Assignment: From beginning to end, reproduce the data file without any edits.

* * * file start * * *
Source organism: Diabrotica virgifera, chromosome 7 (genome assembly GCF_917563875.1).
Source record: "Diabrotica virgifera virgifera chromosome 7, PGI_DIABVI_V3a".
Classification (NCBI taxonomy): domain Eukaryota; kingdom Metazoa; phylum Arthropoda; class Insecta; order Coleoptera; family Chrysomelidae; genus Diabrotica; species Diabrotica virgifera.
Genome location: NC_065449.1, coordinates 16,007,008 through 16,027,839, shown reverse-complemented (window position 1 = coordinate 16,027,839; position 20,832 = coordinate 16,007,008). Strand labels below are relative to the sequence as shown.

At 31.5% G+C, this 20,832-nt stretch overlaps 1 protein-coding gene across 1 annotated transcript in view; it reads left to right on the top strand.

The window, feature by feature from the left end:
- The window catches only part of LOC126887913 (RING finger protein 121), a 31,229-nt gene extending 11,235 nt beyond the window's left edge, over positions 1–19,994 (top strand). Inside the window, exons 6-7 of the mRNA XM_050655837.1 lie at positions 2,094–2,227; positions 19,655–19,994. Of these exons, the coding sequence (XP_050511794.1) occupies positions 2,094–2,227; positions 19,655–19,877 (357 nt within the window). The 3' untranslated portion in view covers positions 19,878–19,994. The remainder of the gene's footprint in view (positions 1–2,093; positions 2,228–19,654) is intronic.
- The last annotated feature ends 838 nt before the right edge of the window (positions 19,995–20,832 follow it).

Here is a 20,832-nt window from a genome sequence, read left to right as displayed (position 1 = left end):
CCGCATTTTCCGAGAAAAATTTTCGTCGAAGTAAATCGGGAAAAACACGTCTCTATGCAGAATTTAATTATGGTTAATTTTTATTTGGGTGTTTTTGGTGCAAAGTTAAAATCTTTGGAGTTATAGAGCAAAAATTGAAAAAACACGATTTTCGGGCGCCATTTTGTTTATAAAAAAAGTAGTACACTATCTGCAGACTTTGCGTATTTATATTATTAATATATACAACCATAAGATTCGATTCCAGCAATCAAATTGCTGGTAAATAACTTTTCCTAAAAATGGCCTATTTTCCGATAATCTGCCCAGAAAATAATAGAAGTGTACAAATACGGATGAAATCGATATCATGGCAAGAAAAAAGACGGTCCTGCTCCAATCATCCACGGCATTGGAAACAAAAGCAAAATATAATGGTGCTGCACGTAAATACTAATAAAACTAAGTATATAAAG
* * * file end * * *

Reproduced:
Source organism: Diabrotica virgifera, chromosome 7 (genome assembly GCF_917563875.1).
Source record: "Diabrotica virgifera virgifera chromosome 7, PGI_DIABVI_V3a".
Classification (NCBI taxonomy): domain Eukaryota; kingdom Metazoa; phylum Arthropoda; class Insecta; order Coleoptera; family Chrysomelidae; genus Diabrotica; species Diabrotica virgifera.
Genome location: NC_065449.1, coordinates 16,007,008 through 16,027,839, shown reverse-complemented (window position 1 = coordinate 16,027,839; position 20,832 = coordinate 16,007,008). Strand labels below are relative to the sequence as shown.

At 31.5% G+C, this 20,832-nt stretch overlaps 1 protein-coding gene across 1 annotated transcript in view; it reads left to right on the top strand.

The window, feature by feature from the left end:
- The window catches only part of LOC126887913 (RING finger protein 121), a 31,229-nt gene extending 11,235 nt beyond the window's left edge, over positions 1–19,994 (top strand). Inside the window, exons 6-7 of the mRNA XM_050655837.1 lie at positions 2,094–2,227; positions 19,655–19,994. Of these exons, the coding sequence (XP_050511794.1) occupies positions 2,094–2,227; positions 19,655–19,877 (357 nt within the window). The 3' untranslated portion in view covers positions 19,878–19,994. The remainder of the gene's footprint in view (positions 1–2,093; positions 2,228–19,654) is intronic.
- The last annotated feature ends 838 nt before the right edge of the window (positions 19,995–20,832 follow it).

Here is a 20,832-nt window from a genome sequence, read left to right as displayed (position 1 = left end):
CCGCATTTTCCGAGAAAAATTTTCGTCGAAGTAAATCGGGAAAAACACGTCTCTATGCAGAATTTAATTATGGTTAATTTTTATTTGGGTGTTTTTGGTGCAAAGTTAAAATCTTTGGAGTTATAGAGCAAAAATTGAAAAAACACGATTTTCGGGCGCCATTTTGTTTATAAAAAAAGTAGTACACTATCTGCAGACTTTGCGTATTTATATTATTAATATATACAACCATAAGATTCGATTCCAGCAATCAAATTGCTGGTAAATAACTTTTCCTAAAAATGGCCTATTTTCCGATAATCTGCCCAGAAAATAATAGAAGTGTACAAATACGGATGAAATCGATATCATGGCAAGAAAAAAGACGGTCCTGCTCCAATCATCCACGGCATTGGAAACAAAAGCAAAATATAATGGTGCTGCACGTAAATACTAATAAAACTAAGTATATAAAG